LibDems are rightly in the lead over the 'bribery is a crime' issue and the Saudi arms deal, and note with interest that theTories are silent on much of this.
Our strength here partly comes because nobody has thought of trying seriously to bribe us - yet. But some of the issues around the deal will hit us in our political target areas - BAe jobs in Bristol for example, not to mention other defence links in Yeovil and Dunfermline.
We are going to have to look seriously at defence procurement policies and why trying to keep 'British Suppliers' in the forefront has cost the UK so dearly. Otherwise the BAe tar baby will stick to us too if we ever get into range of power. Is the purpose of military procurement to get efficent armed forces with modern equipment that can be depolyed nw and the immediate future; or is it to provide massively subsidised civillian jobs in a select range of industries in key parliamentary seats?
* Lewis Page (2006) 'Lions, Donkeys and Dinosaurs; waste and blundering in the military' Arrow Books. Includes (pp288-289) a skeptical note on LibDem polices and on Paul Keetch.
(According to page at the time of purchase the Tornado fighters did not have the correct radar sytems available and operational, so they were ballasted with concrete blocks in the nose where the radar should have been in order to prerve the aircrafts flght trim. This arrangement was known to RAF wags as 'Blue Circle Radar'. When the Saudis were assessing the aircraft it was in this condition... again why did they even consider it?)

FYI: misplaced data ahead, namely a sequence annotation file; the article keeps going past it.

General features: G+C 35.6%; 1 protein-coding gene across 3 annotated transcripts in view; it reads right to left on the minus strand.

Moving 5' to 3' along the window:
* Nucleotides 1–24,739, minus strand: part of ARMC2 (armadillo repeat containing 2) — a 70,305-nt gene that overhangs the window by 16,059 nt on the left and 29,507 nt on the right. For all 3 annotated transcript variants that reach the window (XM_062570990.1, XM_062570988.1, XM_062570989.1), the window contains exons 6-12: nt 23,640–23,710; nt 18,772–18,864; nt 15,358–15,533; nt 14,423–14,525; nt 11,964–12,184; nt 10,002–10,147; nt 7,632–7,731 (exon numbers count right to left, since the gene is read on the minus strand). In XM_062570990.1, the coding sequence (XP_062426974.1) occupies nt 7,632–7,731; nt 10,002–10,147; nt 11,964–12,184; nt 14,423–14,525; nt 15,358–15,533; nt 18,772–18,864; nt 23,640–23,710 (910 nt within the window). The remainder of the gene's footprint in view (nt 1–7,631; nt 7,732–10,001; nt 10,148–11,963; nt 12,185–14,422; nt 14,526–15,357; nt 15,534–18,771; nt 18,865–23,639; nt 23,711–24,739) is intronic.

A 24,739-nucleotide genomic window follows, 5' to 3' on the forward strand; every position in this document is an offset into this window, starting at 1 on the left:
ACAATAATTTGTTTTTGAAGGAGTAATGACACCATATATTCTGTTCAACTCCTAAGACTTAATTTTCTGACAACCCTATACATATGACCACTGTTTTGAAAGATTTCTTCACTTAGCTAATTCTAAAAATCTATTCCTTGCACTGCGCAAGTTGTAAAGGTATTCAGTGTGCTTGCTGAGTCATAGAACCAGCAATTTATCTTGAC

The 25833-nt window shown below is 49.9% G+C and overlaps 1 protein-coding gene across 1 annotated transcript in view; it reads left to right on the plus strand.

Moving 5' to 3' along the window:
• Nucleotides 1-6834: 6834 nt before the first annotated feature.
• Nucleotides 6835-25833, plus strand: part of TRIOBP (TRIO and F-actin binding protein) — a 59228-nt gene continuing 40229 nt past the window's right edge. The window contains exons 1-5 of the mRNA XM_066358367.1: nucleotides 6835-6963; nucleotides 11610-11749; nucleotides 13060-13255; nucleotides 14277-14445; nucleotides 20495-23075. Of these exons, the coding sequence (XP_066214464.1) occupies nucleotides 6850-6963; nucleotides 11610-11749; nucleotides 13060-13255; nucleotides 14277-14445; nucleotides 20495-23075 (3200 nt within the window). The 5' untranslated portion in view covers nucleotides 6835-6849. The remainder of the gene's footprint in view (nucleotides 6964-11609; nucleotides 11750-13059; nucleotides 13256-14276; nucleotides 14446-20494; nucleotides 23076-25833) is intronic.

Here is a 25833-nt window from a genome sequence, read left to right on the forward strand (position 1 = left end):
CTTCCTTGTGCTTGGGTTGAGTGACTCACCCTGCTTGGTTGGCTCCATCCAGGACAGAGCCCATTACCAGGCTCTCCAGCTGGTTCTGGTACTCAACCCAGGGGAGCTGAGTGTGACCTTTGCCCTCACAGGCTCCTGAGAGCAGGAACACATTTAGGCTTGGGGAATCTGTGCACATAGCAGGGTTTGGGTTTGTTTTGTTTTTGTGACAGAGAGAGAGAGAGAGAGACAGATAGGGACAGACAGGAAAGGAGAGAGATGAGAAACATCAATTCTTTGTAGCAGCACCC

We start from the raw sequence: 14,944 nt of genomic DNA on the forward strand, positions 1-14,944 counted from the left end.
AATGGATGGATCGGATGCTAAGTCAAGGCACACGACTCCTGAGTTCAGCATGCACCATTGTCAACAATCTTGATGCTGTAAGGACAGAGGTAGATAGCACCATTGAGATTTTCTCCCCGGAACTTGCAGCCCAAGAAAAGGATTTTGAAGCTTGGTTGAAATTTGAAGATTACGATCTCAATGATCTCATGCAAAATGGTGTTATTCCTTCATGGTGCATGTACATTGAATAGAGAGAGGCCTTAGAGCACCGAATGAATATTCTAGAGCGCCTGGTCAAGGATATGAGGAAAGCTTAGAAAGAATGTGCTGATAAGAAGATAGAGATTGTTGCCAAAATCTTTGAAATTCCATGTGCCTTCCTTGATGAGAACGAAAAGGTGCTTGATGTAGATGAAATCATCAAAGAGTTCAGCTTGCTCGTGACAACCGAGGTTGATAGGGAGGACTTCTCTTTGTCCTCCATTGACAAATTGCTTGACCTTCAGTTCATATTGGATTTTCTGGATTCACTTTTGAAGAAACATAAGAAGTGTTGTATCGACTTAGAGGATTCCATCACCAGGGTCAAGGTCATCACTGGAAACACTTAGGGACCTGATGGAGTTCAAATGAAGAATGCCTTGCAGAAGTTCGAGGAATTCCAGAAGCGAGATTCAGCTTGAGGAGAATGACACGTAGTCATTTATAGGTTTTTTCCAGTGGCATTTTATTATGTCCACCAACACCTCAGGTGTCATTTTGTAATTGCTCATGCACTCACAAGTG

Saturday, June 09, 2007
Yes, Sunday 10th June is polling day in the Belgian General Election.
For LibDems maybe even more of interest as the outgoing Belgian Federal Government is headed by one of our European ELDR colleagues who has been in office since 1999. The prognosis is not good – winners this time are expected to be the opposition Christian Democrats.
Belgian politics are of a rainbow complexity to make Welsh Assembly activities monochrome by comparison. For example there are actually two entirely separate LibDem parties (one Flemish, one Waloon) just as there are separate Flemish and Waloon Socialists and Christian Democratic parties. A fair account of all this is on European Tribune.
One interesting theme emerging is the conflict in Belgian Liberal politics between social and economic liberalism, which seems to have led to splits and realignments over the last few years. The place of markets in politics has been a hot issue for the Vlaamse Liberalen en Democraten..
Also part of the Flemish party’s electoral problem has been its support for electoral rights for immigrants to Belgium, putting it into hot conflict with the Vlaams Bloc (Flemish Bloc)